Dutch Regulator AFM Provides Policy Recommendations for MiFID II

The AFM has carried out its own study on MiFID II and put forth its own recommendations.

Dutch regulator the Authority for the Financial Markets (AFM) has published its policy recommendations this Tuesday in connection with the current review of MiFID II taking a look at the areas of equity, commodities and investor protection.

At present, the European Commission and the European Securities and Markets Authority (ESMA) are reviewing MiFID II, which came into effect on the 3rd of January 2018. In light of this, the AFM has carried out its own study and put forth its own recommendations based on this.

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“Central underlying themes for equity are whether transparency has increased sufficiently, what the impact is on liquidity and how the market structure has changed, as a consequence of MiFID II,” the Dutch regulator said in its statement today. 

“For commodities, we investigated the impact of the introduction of position limits, position management controls and pre-trade transparency requirements for trading venues that trade in commodity derivatives in the Netherlands. The MiFID II regime has enhanced retail and professional investor protection throughout the European Union (EU).

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Whilst the AFM lays out a number of recommendations, which can be viewed here, some of them include the role that high-frequency trading firms play in the trading markets and whether measures such as speedbumps and periodic auctions are necessary.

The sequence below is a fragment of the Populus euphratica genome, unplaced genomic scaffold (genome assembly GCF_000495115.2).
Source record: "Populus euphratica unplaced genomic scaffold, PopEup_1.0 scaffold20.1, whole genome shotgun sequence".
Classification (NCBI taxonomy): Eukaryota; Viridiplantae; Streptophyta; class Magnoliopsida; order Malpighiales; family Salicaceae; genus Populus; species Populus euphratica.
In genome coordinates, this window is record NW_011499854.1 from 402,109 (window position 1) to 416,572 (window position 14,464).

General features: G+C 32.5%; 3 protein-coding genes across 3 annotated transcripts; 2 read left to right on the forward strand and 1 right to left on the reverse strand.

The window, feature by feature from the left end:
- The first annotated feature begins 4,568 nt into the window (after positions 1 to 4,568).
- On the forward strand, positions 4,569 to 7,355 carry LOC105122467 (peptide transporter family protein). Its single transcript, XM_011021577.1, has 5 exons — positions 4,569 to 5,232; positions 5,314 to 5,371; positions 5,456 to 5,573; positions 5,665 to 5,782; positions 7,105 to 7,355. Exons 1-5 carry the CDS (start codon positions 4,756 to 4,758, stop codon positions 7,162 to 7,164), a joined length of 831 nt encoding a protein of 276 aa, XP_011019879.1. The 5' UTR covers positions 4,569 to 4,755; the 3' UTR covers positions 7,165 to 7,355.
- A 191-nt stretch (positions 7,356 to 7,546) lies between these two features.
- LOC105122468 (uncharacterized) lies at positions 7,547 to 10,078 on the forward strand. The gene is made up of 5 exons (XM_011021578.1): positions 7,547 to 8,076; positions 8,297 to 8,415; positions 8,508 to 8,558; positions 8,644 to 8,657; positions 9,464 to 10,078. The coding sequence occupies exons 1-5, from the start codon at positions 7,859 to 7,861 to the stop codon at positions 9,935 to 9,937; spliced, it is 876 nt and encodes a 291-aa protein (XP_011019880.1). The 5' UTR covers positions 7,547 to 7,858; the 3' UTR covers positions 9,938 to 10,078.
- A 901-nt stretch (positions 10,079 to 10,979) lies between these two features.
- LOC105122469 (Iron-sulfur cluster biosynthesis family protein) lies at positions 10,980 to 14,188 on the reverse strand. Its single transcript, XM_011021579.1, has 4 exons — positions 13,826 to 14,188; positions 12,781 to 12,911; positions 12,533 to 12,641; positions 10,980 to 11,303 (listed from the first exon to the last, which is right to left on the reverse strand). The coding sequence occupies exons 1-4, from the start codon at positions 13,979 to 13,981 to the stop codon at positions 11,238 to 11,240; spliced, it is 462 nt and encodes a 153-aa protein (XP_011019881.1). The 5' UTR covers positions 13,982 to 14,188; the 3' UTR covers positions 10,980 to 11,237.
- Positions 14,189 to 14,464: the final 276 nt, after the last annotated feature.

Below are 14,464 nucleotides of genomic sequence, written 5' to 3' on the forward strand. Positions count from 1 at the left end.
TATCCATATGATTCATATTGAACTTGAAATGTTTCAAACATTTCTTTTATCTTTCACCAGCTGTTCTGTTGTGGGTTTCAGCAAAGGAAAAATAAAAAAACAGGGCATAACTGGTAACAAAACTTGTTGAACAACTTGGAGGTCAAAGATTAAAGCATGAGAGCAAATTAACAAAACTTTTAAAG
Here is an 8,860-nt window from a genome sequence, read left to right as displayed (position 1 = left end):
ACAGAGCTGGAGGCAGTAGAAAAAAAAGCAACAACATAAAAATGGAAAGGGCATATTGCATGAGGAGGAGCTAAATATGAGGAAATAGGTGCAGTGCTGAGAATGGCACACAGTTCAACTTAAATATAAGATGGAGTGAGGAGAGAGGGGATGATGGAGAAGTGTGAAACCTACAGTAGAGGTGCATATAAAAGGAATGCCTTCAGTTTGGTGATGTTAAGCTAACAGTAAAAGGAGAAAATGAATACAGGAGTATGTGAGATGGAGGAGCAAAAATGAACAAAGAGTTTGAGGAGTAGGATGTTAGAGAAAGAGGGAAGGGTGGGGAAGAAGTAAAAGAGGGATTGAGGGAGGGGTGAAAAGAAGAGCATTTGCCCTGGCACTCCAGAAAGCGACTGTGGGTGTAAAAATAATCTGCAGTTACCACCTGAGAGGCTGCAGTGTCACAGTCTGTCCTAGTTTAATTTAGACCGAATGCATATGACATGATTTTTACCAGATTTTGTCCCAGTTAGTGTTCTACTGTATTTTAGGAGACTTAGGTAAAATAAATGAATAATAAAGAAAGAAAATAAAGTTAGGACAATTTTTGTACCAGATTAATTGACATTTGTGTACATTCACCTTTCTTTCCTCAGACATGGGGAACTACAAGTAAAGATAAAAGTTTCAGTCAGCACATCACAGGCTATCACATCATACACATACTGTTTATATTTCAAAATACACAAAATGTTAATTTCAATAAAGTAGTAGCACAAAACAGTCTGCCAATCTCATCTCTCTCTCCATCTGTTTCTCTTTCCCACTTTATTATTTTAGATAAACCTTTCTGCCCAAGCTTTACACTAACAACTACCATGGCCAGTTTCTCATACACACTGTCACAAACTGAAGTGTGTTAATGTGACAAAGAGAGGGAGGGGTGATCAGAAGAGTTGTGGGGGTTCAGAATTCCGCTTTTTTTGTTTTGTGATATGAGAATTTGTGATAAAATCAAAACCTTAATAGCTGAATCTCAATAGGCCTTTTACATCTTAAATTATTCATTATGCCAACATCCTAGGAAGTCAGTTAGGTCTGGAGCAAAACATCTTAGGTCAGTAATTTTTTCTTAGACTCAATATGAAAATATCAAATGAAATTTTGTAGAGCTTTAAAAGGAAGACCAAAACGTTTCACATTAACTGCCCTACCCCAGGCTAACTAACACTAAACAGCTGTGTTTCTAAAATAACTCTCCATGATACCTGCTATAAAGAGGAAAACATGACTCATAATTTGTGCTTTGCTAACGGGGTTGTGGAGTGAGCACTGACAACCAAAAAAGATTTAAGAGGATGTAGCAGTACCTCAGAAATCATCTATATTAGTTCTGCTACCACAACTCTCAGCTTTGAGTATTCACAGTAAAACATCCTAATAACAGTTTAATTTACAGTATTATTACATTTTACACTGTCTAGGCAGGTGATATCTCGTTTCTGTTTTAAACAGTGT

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According to the report, the Dutch watchdog believes that HFT firms are acting as genuine liquidity providers and play a valuable role in the market structure and price formation process, after discussions with various market participants.

“We are therefore not necessarily a proponent of the introduction of speedbumps or similar forms of barriers that could hamper the manner in which trading information is equally accessible to different types of participants, unless there are real concerns that a level playing field is impacted by low latency advantages of HFT firms,” the regulator said in its reports.

Taking a look at the MiFID II position limit regime for commodity derivatives, the watchdog believes that it has been working reasonably well for well-developed benchmark contracts.

“The AFM suggests to review and amend RTS 21 for less liquid contracts to capture the MiFID II objective of having position limits which prevent market abuse. The AFM also acknowledges that the scope of the position limit regime should be narrowed down to focus on benchmark physically settled contacts only.”

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